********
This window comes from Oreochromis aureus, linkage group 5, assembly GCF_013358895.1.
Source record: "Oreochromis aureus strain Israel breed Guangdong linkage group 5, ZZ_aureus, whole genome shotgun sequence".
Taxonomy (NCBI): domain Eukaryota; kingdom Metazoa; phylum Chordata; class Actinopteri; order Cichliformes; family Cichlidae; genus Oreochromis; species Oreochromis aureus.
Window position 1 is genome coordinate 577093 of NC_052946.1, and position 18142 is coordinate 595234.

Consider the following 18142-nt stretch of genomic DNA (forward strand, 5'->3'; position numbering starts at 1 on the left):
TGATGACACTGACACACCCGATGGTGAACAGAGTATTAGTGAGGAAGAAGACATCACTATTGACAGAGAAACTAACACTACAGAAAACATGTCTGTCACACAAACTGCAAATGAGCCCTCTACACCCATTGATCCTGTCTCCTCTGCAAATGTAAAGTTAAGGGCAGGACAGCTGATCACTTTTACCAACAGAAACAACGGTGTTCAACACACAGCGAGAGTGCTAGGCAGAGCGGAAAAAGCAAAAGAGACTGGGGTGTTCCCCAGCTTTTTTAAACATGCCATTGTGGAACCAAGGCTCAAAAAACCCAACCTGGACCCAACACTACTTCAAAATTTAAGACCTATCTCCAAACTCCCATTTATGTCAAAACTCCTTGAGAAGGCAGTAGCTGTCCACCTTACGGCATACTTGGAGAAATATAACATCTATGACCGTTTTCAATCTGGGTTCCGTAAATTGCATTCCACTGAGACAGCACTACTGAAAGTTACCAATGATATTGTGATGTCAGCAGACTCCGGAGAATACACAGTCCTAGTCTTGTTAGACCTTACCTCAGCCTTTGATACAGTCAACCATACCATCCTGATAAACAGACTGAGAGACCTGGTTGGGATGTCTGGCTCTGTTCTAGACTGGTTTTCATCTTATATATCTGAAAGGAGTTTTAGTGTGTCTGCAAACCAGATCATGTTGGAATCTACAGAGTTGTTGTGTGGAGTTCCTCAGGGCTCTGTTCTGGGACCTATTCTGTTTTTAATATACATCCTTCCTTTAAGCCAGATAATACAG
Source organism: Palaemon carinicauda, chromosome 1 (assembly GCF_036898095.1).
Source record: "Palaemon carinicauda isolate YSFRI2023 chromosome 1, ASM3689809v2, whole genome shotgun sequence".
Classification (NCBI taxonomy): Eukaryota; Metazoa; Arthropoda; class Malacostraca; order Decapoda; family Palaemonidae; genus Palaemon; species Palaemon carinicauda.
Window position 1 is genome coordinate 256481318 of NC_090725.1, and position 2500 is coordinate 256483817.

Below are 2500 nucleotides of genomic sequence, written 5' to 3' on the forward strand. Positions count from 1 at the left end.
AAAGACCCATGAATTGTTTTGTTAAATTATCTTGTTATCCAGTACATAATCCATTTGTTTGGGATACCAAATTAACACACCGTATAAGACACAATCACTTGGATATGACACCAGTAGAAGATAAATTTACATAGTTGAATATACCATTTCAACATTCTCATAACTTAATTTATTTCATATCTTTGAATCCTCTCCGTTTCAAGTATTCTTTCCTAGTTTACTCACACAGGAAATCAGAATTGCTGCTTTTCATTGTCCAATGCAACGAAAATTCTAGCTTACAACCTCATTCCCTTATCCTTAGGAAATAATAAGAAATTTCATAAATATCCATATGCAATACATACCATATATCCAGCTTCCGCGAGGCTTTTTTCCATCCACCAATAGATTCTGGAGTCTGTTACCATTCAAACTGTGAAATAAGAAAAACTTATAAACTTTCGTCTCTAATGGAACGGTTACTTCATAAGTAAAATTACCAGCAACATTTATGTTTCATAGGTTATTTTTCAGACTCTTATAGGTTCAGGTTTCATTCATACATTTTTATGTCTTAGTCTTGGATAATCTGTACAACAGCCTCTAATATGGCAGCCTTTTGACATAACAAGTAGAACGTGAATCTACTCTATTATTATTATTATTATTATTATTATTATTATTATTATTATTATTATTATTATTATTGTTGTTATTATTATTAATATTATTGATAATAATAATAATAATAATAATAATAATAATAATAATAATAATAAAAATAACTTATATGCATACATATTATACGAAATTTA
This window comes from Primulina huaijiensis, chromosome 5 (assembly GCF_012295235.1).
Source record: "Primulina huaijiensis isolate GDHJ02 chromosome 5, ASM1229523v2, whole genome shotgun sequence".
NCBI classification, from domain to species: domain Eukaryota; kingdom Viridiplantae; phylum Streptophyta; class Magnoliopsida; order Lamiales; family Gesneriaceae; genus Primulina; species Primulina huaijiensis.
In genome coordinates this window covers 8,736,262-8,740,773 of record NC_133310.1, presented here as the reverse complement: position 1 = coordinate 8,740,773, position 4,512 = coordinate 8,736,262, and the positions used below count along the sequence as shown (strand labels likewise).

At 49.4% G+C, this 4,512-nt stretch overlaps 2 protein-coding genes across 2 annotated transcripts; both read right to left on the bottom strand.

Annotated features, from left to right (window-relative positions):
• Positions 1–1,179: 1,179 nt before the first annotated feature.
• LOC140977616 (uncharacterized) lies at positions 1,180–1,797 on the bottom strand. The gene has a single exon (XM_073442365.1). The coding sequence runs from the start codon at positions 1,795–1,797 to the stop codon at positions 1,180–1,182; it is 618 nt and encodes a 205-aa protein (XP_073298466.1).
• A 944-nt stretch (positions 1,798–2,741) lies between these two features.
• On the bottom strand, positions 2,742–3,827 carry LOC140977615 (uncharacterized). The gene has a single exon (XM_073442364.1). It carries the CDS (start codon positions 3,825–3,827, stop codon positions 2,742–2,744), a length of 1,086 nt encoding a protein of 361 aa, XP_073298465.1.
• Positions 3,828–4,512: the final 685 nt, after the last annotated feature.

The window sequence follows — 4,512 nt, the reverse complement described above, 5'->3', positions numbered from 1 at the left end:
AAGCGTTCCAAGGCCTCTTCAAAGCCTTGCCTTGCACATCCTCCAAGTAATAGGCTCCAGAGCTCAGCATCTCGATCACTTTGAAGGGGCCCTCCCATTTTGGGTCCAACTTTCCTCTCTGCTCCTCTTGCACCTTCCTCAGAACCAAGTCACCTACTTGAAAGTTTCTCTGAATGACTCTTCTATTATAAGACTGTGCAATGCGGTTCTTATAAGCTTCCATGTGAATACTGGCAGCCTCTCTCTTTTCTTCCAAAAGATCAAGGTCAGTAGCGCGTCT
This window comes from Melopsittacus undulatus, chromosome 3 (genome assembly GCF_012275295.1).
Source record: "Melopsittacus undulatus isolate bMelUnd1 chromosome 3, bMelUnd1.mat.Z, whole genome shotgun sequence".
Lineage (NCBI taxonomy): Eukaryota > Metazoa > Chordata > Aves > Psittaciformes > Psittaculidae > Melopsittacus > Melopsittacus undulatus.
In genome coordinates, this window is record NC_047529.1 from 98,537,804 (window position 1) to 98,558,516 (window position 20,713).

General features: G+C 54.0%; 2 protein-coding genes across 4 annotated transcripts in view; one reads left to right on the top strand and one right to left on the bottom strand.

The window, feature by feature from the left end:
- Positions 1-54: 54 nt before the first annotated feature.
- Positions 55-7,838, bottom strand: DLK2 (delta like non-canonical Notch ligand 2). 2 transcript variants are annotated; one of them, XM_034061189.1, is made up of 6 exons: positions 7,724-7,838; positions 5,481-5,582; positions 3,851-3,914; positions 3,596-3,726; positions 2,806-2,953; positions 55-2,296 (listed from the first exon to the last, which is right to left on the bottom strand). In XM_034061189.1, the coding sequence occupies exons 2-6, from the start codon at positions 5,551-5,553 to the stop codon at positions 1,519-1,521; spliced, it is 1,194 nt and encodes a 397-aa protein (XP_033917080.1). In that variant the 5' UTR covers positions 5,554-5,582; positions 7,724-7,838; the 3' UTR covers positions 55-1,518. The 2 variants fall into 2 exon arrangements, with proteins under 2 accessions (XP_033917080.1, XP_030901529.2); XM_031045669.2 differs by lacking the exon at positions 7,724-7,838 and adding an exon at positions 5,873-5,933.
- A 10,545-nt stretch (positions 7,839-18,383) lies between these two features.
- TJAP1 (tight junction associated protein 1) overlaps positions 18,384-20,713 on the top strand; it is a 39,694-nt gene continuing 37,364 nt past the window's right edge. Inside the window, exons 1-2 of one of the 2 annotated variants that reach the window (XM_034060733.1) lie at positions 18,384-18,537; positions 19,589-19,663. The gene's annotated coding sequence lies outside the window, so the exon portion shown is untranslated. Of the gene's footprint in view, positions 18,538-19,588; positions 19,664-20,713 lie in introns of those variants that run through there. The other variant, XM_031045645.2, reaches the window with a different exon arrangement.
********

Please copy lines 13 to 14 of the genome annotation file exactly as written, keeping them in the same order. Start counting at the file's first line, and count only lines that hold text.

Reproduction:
This window comes from Primulina huaijiensis, chromosome 5 (assembly GCF_012295235.1).
Source record: "Primulina huaijiensis isolate GDHJ02 chromosome 5, ASM1229523v2, whole genome shotgun sequence".